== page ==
Overview of research
The development of a functioning nervous system requires that different neurons with specific functions be produced following the execution of precise developmental programs that establish correct neuronal networks.
In Drosophila, visual information from 800 unit eyes (facets) is processed in distinct brain structures in the optic lobes, each subdivided into 800 matching columns that project in the brain an image of the world perceived by the retina. For instance, motion information is processed in two parallel pathways: T4 neurons from the ON-pathway detect the motion of bright objects in a black background, while T5 neurons from the OFF-pathway process motion of dark objects. T4 and T5 neurons are the first neurons that respond differentially to motion in different directions. There are four subtypes, of T4 and T5, each responding to motion in one of the four cardinal directions (back to front, front to back, up and down), such that all T4 and T5 neurons with the same directional preference project their axons in the same region of the Lobula Plate to support the perception of self-motion.
Pinto Teixeira and colleagues in the laboratory of Claude Desplan in the Center for Genomics and Systems Biology at NYU in Abu Dhabi and the department of biology at NYU in New York asked how each of the 4 subtypes of T4 and T5 neurons is specified and how their precise arrangement is established during development. They discovered that T4/T5 neurons originate from two pools of stem cells, one that produces cells sensitive to horizontal motion, and the other to vertical motion. These stem cells then rely on a novel mode of neurogenesis where two sequential divisions produce sets of two T4 and two T5 neurons with opposite motion direction selectivity, e.g. one T4/T5 pair sensitive to back-to-front and the other to front-to-back. Because T4/T5 neurons with opposite motion direction selectivity are produced by the same stem cell at the same time, these four neurons synchronously innervate the same position in the brain corresponding to a specific point in visual space. Thus, the organization of neuronal projections is an emergent characteristic of this neurogenic program and derives directly from neuronal birth order, illustrating how simple developmental rules can produce complex neural organization.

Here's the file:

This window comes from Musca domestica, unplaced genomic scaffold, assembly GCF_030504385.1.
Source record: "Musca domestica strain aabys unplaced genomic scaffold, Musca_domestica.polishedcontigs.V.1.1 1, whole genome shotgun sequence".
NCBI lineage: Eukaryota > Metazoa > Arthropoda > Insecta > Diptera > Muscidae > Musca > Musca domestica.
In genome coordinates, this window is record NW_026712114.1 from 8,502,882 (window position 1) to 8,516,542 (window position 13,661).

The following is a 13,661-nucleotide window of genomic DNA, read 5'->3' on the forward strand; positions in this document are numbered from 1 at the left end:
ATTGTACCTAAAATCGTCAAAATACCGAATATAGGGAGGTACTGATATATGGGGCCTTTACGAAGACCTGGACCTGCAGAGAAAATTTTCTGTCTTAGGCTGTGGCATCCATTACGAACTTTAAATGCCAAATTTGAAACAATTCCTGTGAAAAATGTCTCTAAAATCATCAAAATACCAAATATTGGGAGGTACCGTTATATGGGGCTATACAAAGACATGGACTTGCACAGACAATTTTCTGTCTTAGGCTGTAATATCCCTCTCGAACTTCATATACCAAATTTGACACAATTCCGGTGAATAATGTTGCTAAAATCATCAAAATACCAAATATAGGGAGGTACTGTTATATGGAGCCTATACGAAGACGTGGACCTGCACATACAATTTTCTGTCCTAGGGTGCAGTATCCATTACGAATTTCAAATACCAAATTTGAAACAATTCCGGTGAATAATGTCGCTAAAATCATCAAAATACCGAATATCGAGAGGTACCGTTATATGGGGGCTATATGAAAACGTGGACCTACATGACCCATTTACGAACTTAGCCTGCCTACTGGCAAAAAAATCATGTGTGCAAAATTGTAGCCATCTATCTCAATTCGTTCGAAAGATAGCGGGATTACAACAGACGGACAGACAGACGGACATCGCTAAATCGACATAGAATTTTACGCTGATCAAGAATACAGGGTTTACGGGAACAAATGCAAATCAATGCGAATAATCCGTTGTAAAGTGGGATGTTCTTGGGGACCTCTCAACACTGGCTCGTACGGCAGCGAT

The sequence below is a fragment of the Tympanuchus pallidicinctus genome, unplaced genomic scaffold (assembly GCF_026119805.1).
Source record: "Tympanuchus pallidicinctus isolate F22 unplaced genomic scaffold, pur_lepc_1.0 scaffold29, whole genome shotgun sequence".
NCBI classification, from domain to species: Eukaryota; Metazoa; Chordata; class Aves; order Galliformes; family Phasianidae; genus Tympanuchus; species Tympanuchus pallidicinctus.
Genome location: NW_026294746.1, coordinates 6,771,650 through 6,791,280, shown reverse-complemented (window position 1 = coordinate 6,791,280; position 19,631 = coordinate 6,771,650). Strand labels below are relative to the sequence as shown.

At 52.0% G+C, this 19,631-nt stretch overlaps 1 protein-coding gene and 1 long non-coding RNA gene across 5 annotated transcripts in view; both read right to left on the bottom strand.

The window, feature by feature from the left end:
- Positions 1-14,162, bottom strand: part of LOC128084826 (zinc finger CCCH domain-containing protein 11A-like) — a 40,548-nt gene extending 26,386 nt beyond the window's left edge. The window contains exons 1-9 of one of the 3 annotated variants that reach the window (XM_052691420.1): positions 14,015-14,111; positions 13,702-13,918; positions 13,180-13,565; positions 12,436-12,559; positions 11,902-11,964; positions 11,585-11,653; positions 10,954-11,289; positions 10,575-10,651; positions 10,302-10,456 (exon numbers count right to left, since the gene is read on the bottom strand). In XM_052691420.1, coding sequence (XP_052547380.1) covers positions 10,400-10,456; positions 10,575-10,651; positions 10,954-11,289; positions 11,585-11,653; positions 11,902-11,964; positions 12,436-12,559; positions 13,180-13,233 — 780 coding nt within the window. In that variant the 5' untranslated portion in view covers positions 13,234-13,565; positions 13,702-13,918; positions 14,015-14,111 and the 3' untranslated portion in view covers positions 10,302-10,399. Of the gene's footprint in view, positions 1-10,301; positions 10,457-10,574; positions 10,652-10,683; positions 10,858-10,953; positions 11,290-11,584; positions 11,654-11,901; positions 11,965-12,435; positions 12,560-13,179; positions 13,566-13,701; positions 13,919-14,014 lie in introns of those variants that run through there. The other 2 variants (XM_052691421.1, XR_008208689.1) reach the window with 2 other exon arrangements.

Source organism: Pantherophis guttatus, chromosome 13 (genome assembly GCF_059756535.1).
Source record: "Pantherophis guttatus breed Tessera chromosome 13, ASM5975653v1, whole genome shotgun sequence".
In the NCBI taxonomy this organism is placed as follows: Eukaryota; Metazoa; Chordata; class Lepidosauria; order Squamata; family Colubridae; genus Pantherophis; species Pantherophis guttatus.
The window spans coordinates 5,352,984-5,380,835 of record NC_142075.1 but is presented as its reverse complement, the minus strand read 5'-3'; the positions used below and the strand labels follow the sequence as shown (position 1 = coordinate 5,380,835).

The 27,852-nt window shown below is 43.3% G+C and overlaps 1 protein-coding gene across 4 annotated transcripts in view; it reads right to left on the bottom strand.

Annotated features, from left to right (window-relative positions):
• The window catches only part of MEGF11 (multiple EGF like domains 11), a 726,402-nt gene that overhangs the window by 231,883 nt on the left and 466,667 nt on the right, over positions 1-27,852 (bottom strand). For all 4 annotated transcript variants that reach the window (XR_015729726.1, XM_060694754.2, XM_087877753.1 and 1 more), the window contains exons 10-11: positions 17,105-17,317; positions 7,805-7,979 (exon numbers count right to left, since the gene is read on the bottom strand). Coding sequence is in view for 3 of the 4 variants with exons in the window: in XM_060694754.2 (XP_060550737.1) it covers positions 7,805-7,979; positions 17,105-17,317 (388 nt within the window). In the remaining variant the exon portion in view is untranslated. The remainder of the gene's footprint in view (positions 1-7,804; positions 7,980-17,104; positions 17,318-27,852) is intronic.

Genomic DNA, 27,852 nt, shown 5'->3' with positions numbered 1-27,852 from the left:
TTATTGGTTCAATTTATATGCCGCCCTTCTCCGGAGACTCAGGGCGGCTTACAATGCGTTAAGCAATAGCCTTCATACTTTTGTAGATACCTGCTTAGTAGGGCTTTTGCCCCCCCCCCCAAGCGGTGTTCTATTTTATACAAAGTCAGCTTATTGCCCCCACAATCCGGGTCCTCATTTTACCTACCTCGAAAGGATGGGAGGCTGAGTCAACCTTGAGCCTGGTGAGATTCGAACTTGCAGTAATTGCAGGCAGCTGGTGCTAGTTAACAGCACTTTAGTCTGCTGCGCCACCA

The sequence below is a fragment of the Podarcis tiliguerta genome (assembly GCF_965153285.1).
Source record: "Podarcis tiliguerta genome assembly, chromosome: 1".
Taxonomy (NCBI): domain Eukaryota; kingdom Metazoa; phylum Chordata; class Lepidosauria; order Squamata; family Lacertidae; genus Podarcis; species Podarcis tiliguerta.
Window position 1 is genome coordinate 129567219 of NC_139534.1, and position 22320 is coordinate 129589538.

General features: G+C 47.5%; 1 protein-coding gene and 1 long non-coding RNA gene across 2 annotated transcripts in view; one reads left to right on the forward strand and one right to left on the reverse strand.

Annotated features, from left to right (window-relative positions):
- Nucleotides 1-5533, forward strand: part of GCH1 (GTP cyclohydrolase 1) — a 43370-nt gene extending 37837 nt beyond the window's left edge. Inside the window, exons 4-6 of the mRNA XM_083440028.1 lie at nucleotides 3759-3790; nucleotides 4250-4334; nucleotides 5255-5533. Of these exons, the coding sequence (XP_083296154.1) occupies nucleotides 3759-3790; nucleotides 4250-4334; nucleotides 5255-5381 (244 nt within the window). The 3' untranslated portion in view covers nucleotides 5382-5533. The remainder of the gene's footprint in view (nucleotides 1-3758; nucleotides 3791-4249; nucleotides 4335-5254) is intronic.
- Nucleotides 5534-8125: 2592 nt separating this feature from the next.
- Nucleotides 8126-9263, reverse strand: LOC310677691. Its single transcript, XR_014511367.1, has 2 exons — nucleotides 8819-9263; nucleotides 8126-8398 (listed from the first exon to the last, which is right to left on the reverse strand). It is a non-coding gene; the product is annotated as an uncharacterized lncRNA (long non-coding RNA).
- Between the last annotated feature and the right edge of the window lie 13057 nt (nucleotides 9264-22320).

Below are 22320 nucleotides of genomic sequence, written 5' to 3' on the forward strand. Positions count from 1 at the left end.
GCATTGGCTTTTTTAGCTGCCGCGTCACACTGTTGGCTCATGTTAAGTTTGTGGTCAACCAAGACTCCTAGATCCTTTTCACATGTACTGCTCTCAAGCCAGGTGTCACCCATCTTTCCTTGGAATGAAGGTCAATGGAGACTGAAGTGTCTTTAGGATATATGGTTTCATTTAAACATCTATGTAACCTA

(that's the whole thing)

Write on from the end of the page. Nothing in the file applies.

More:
Significance of research
This study shows that the program that specifies the identity of the eight T4/T5 neuron subtypes is sufficient to organize the neural circuit that supports global motion perception in the fly. It provides an example of how complex neuronal circuits can be built from simple developmental rules. Understanding how neuronal identities are specified and how neural circuits are build during development leaves us in a better position to understand the development of neurological disorders and draw general principles for the production of stem cell derived neurons and the reconstruction of neural circuits in a therapeutic setting.
Take home message for general public
These findings identify a causal link between the genetic program that specifies the identity of a group of neurons and the neural circuit these neurons form. It provides and example of how a complex neuronal circuit can be built from simple developmental rules.